Here’s a list of each mercenary with their video release date and a short quote:

The Heavy (May ’07, updated August ‘08):
“Some people think they can out smart me. Maybe, maybe. I have yet to meet one that can outsmart bullet.”

The Soldier: (August ’07)
“If fighting is sure to result in victory, then you must fight. Sun Tzu said that, I’d say he knows a little more about fighting then you do pal, cuz he invented it!”

The Engineer: (September ’07)
“How am I gonna stop some big, mean mother-hubbard from tearing me a structurally superfluous new behind. The answer, use a gun. If that don’t work, us more gun.”

The Demoman: (October 2007)
“What makes me a good demo man? If I was a bad demo man, I wouldn’t be sittin’ here dicussin’ it wit’cha, would I?”

The Scout: (April ’08)
“Grass grows, birds fly, sunshines, and brother, I hurt people.”

The Sniper: (June ’08)
“Not a crazed gunman dad, I’m an assassin. Well the difference being, one is a job, the other’s a mental sickness.”

The Spy: (May ’09)
“He is a puzzle, wrapped in an enigma, shrouded in riddles, lovingly sprinkled with intrigue…”

The Pyro: (not released)

The Medic: (not released)

With the level of character development and applied aesthetic language this game, and complimenting website, captured my attention. That says a lot coming from someone whose last gaming system was the original Game Boy™, and who hasn’t been proficient at a video game since Tetris.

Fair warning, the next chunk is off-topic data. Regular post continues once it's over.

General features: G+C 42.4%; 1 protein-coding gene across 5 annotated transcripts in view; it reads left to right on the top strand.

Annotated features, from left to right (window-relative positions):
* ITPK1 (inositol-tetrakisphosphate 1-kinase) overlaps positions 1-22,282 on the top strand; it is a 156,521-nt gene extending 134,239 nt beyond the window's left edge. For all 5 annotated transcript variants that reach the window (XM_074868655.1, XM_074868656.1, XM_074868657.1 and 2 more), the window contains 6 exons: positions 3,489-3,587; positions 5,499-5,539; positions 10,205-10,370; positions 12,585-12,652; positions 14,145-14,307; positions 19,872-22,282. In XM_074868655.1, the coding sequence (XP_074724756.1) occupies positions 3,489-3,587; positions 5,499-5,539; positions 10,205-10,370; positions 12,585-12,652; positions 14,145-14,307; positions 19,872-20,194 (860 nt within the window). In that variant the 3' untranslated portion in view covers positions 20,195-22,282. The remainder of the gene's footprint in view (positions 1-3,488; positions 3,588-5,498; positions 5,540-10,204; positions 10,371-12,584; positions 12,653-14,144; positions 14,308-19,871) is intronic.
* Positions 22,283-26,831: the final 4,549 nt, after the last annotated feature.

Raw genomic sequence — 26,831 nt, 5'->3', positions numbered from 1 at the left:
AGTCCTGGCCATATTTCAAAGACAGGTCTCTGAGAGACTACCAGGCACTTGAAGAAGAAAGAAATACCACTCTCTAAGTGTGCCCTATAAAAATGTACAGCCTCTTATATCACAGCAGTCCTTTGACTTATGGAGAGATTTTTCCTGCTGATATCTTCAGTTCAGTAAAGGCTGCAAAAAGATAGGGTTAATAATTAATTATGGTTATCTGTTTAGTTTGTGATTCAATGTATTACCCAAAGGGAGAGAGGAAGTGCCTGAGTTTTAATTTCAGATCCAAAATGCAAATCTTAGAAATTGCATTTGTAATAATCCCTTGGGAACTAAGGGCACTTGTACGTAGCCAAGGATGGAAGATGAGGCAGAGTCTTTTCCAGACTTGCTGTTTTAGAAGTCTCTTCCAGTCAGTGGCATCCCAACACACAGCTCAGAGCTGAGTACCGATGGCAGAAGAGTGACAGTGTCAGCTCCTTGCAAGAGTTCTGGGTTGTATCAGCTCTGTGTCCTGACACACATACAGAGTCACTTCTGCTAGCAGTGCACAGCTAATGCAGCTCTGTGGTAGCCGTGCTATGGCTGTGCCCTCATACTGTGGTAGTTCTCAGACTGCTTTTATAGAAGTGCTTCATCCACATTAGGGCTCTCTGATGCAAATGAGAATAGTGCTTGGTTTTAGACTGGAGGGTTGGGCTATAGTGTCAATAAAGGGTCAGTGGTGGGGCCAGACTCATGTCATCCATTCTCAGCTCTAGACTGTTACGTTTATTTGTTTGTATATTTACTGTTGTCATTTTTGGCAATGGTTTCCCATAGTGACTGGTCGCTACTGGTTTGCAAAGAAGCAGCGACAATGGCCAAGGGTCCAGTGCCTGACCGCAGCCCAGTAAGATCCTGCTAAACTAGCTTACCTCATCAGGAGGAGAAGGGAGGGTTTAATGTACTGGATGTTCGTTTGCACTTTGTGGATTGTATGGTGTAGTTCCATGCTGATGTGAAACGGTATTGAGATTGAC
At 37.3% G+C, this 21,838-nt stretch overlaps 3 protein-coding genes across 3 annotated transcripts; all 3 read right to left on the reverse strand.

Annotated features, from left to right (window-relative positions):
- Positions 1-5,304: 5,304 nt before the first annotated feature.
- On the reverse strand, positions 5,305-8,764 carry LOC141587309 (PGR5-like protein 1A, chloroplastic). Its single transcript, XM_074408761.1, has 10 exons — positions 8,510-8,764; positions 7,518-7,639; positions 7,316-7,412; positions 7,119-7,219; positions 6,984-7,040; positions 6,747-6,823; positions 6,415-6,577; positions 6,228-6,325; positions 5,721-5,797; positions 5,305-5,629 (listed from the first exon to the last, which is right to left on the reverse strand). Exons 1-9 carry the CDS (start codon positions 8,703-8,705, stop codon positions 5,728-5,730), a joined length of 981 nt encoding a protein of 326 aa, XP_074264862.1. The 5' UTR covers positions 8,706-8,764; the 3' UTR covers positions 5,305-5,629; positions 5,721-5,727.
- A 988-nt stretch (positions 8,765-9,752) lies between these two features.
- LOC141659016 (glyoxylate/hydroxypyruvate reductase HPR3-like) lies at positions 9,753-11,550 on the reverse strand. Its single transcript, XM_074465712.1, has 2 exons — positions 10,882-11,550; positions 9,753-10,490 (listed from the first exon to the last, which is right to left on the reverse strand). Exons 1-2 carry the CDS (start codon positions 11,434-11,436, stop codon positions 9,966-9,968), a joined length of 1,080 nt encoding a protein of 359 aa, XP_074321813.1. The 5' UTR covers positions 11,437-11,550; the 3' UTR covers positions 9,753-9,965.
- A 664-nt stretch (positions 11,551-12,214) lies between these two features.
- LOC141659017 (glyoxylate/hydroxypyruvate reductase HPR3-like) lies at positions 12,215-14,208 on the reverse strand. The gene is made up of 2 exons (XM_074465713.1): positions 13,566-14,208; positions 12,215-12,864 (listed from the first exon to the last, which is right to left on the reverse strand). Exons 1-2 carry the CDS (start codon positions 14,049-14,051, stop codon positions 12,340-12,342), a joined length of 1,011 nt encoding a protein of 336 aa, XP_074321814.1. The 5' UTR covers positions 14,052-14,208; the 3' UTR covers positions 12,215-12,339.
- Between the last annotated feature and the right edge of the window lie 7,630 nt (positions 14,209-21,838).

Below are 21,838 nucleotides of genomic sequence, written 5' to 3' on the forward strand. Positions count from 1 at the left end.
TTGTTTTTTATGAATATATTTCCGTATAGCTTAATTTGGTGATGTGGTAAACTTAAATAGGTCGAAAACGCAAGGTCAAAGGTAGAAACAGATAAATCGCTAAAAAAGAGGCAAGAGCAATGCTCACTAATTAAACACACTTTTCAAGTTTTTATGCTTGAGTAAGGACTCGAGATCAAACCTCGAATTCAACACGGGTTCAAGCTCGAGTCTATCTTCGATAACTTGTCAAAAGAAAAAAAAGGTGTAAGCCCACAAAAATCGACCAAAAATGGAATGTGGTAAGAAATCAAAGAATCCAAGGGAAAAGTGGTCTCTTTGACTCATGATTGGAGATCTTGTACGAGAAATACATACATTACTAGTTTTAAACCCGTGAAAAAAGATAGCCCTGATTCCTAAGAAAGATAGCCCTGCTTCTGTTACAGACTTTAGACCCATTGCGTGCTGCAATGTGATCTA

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Air New Zealand Flies with Landing Gear Down

July 5, 2009 at 1:18 pm (advertising, Branding, commercials, marketing, News, TV advertising) (, , , , , , , , , , , , , , , , , , , , , , , , , , , , , , )

Flight_crewWhat better way to ease your mind about picking an airline, or safety aboard a 737-300 aircraft, other than a naked flight crew?

That’s right, Air New Zealand’s latest ad campaign features the airline’s staff and crew wearing only body paint, shoes, and the occasional hat. What’s the message behind this – that they have nothing to hide; in other words, they give you everything…upfront.

So beyond the fun spirit of nudity and double entendre what else makes this ad interesting? It was shot in 1 day at 10 to 15% the cost of a regular ad. They way they did this was by using actual employees of the airline to act as talent. Even the CEO stripped for the cause, he’s one of the baggage handlers.

In addition to the ad, the flight safety video, Bare Essentials,  is created in the same way. The videos already have over 2 Million views on YouTube – and that’s the naked truth.

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Find a Cure – Bing.com

July 1, 2009 at 12:30 pm (advertising, Branding, commercials, marketing, TV advertising) (, , , , , , , , , , , , , , , , , , , )

Have you seen the latest ad campaign for Microsoft’s new search engine, Bing.com?

I’m a fan. They take the simple premise that whatever you type into a search engine returns thousands of unrelated and unwanted results. They then apply this concept to normal human interactions and conversations.